Today’s post is the blog equivalent of the televised perpetual Yule Log fireplace.
Our family welcomed the Winter Solstice, even though we skipped our somewhat-regular, S-to-the-third-power dinner (aka, a Solstice Soup Supper). So many of our holiday celebrations revolve around food, as seems to be the custom worldwide. On December 23 we celebrated Little Christmas Eve as is our custom, hosting a dinner with friends, which includes a gift exchange with the young-uns…with even some not-so-young-uns getting in on the action. I anticipate, during the ongoing/never-ending presidential campaign, that I shall enjoy wearing out the batteries in the Bullshit Detector friend SCM so thoughtfully bestowed upon us.
I do so appreciate the festive holiday red color.
Christmas Eve was a family dinner, with MH, K, Belle and I enjoying Norwegian lefse & meatcakes (and the kitties enjoying whatever scraps happen to fall to the floor). Now today, after a frenzied serene and appreciative morning of gift-opening, we’ll head to Portland, for what has become our new(er)  Christmas day practice: lunch at a favorite Portland restaurant, followed by a visit to Powell’s Books. Dinner will be make-your-own-za night .
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I hope you enjoy the picture of my office yuletide décor.
I decided to post that, instead of silly/tasteless Christmas jokes, such as:
What happens when Santa gets he gets stuck in a chimney?He feels Claustrophobic.
Why did Santa’s helper see the psychiatrist?Because he suffered from low elf-esteem.
What is Santa’s favorite Pacific Northwest State?Idaho-ho-ho.
Who is the most obnoxious of Santa’s reindeer?Rudolph.
During the National Religious Liberties Conference last month, Rethuglican Republican presidential candidate Ted Cruz, when asked by conference sponsor Batshit Frothing Fanatic FoghornPastor Kevin Swanson how important it is for the President of the USA to “fear god,” replied (my emphases) :
“Any president who doesn’t begin every day on his knees isn’t fit to be commander-in-chief of this nation.”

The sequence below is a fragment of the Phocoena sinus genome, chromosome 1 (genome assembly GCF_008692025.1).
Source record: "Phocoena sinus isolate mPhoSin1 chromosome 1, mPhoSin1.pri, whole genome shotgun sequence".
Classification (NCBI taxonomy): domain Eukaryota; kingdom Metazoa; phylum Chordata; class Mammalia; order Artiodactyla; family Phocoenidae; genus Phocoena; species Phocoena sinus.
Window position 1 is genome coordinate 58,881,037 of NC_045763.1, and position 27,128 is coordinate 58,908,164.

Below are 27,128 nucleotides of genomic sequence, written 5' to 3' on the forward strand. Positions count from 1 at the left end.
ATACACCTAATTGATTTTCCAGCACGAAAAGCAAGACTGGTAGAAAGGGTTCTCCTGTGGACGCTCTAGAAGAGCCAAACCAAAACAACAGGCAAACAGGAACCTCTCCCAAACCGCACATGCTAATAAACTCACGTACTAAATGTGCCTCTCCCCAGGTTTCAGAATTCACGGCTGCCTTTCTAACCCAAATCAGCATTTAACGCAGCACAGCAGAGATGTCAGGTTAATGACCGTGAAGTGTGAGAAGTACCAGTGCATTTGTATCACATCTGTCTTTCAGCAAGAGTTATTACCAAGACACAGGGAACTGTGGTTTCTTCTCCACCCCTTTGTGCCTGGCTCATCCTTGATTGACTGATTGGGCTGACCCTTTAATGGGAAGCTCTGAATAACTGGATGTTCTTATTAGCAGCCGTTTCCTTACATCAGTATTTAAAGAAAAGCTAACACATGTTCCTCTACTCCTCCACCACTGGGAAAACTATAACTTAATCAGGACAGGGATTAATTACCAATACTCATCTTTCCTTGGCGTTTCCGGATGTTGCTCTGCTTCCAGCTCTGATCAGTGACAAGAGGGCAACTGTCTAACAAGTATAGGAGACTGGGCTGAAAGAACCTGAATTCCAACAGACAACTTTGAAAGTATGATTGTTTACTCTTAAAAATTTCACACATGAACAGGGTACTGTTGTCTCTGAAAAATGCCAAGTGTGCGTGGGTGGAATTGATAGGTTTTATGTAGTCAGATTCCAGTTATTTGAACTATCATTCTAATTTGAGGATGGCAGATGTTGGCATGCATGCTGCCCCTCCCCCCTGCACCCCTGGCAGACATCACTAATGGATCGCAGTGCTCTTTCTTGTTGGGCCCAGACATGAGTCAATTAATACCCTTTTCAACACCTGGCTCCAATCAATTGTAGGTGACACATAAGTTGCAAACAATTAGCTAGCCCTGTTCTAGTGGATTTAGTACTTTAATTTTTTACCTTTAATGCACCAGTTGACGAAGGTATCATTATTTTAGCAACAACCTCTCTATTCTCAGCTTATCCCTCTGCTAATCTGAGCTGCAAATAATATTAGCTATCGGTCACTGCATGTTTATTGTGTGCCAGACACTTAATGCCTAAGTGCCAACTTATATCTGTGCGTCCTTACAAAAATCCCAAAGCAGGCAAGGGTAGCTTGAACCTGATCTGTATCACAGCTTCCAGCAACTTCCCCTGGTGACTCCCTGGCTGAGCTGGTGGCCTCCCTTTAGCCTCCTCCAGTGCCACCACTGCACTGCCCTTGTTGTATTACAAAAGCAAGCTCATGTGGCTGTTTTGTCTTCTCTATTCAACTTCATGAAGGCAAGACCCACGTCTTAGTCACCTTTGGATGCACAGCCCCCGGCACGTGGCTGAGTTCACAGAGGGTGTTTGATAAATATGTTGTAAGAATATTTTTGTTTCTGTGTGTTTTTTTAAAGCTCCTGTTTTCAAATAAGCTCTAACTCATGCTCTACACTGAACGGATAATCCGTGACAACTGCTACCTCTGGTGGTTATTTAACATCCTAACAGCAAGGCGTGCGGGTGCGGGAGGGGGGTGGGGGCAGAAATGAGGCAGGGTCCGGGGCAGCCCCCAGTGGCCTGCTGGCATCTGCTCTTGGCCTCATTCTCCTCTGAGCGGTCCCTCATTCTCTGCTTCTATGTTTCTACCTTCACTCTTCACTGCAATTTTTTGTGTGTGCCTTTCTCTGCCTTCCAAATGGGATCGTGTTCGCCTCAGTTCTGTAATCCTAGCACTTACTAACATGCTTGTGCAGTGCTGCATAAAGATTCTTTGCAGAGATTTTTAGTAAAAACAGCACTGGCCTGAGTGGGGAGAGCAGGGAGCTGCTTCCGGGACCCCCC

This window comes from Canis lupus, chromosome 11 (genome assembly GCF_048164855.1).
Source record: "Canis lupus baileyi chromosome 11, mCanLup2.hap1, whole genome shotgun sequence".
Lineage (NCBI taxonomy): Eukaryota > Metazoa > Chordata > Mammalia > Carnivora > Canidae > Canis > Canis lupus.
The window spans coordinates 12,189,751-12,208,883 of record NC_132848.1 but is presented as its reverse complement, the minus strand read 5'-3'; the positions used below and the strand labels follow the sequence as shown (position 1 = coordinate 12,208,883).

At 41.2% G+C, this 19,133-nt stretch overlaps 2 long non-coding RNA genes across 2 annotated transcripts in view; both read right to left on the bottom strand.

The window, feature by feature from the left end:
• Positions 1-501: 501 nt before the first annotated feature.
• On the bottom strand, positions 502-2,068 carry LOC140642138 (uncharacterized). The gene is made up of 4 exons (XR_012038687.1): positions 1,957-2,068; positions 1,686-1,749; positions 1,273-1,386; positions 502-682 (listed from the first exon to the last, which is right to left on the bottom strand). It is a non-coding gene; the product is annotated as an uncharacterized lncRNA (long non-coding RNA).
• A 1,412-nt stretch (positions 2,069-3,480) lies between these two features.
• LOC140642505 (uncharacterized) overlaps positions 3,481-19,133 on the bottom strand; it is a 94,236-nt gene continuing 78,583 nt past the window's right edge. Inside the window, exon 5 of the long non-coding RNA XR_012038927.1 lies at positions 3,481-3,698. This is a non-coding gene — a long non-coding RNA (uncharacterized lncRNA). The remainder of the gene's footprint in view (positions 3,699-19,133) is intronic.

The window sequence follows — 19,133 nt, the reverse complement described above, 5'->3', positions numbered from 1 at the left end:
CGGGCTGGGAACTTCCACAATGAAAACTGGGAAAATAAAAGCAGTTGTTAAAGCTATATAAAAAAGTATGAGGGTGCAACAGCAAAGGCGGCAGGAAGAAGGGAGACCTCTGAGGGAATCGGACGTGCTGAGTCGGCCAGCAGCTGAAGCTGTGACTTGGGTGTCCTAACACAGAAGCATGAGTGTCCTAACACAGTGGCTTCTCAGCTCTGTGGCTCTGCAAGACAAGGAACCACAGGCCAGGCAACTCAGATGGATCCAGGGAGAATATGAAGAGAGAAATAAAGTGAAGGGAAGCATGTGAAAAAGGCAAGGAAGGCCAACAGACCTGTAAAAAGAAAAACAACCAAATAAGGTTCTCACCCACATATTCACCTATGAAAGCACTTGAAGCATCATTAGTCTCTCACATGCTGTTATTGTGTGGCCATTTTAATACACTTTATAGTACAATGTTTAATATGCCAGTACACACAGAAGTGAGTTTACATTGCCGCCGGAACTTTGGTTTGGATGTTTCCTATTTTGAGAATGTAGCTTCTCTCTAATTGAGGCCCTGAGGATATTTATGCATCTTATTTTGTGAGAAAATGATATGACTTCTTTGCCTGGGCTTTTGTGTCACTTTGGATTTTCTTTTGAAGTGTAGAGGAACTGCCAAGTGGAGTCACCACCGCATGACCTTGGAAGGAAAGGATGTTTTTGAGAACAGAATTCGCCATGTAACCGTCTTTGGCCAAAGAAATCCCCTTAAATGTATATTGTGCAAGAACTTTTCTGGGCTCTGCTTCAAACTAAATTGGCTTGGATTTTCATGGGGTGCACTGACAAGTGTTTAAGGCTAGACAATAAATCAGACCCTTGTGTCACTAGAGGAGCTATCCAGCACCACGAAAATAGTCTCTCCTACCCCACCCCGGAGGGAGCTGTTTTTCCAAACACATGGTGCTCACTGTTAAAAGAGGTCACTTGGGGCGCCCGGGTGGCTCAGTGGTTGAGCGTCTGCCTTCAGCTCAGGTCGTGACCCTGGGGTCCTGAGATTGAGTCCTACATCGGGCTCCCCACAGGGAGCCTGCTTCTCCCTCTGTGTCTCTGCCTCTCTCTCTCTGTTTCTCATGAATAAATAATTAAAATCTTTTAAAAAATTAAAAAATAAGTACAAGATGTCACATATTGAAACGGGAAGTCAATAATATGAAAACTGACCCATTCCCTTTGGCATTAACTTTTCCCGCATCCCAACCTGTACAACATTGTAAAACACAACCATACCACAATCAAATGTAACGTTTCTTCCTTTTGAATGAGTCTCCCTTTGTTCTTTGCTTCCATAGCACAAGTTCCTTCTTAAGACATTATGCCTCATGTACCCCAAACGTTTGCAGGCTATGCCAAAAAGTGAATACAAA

Gotcha, Massa Cruz. Christian cocksuckers are presidential material, but Atheists, Agnostics, Brights, Freethinkers and Humanists need not apply.
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Department Of Laugh So Hard You Crap You Pants, Just Don’t Inhale
Dateline: last Sunday evening, 6 pm. Tears of joy welled in my eyes as, standing in front of my computer in my office, I overheard yet another, they-don’t-realize-how-loud-they-are-talking-and-that-we-can-hear-them discussion among The Stinky Boys ®  in the dining room. Topic: a story about a friend who left a gathering after he’d emitted what might be described genteelly  as a moist flatulent emission…but, before excusing himself, he put his hand down the back of his pants, removed his hand, and sniffed it.
TSB were taking sides on whether the sniff was necessary (“If you crapped your pants, you know what you did – you don’t need to smell it to confirm…”). Believe it or not, there was quite a bit of back and forth about this. I had not imagined there could be pros and cons – or any opinions other than EEEEEEEEWWWWWWWWW – on the subject.
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MH is feeling crafty this Christmas. Funny how much more stately a bottle of Two-Buck Chuck cabernet seems when you dress it up as Obi Wine Kenobi.
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Department Of Sometimes All You Can Do Is Laugh
I needed a pitcher of martinis last Saturday afternoon. Or, as I explained to friend SCM, perhaps just a picture of James Bond and a martini would suffice.
The martini mood was induced by an odder-than-usual conversation with my mother, who had phoned me, or rather, had her “lady”  dial me up. My mother initiating a phone call is highly unusual (I’m the one who calls her); she wanted my reassurances on some pressing/disturbing issues for her. After speaking with Mom I called my older sister for a tête-à-tête re the situation, then lumbered downstairs.
MH met me at the bottom of the stairway and gestured toward the family room, where our son K and The Stinky Boys ®  were gathered around our TV. “You might not want to go in there,” he said. “They’re watching ‘Reservoir Dogs’.”